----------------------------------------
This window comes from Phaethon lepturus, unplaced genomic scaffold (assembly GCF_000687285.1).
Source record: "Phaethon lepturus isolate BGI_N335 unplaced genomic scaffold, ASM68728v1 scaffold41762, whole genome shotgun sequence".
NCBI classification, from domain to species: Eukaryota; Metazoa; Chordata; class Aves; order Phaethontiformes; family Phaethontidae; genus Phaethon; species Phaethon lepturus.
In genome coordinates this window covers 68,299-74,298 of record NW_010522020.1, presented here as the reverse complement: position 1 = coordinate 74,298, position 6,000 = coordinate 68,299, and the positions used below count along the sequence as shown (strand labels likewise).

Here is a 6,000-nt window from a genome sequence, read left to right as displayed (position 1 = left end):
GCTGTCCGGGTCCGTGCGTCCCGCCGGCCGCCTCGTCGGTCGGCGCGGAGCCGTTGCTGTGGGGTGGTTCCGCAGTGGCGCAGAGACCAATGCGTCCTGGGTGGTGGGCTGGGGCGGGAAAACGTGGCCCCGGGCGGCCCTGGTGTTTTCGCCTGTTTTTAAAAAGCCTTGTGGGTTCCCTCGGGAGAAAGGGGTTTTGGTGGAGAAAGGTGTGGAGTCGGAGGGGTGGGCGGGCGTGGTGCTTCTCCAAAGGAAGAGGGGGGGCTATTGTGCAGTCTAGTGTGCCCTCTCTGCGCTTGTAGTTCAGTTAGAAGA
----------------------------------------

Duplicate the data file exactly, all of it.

This window comes from Phaethon lepturus, unplaced genomic scaffold (assembly GCF_000687285.1).
Source record: "Phaethon lepturus isolate BGI_N335 unplaced genomic scaffold, ASM68728v1 scaffold41762, whole genome shotgun sequence".
NCBI classification, from domain to species: Eukaryota; Metazoa; Chordata; class Aves; order Phaethontiformes; family Phaethontidae; genus Phaethon; species Phaethon lepturus.
In genome coordinates this window covers 68,299-74,298 of record NW_010522020.1, presented here as the reverse complement: position 1 = coordinate 74,298, position 6,000 = coordinate 68,299, and the positions used below count along the sequence as shown (strand labels likewise).

Here is a 6,000-nt window from a genome sequence, read left to right as displayed (position 1 = left end):
GCTGTCCGGGTCCGTGCGTCCCGCCGGCCGCCTCGTCGGTCGGCGCGGAGCCGTTGCTGTGGGGTGGTTCCGCAGTGGCGCAGAGACCAATGCGTCCTGGGTGGTGGGCTGGGGCGGGAAAACGTGGCCCCGGGCGGCCCTGGTGTTTTCGCCTGTTTTTAAAAAGCCTTGTGGGTTCCCTCGGGAGAAAGGGGTTTTGGTGGAGAAAGGTGTGGAGTCGGAGGGGTGGGCGGGCGTGGTGCTTCTCCAAAGGAAGAGGGGGGGCTATTGTGCAGTCTAGTGTGCCCTCTCTGCGCTTGTAGTTCAGTTAGAAGA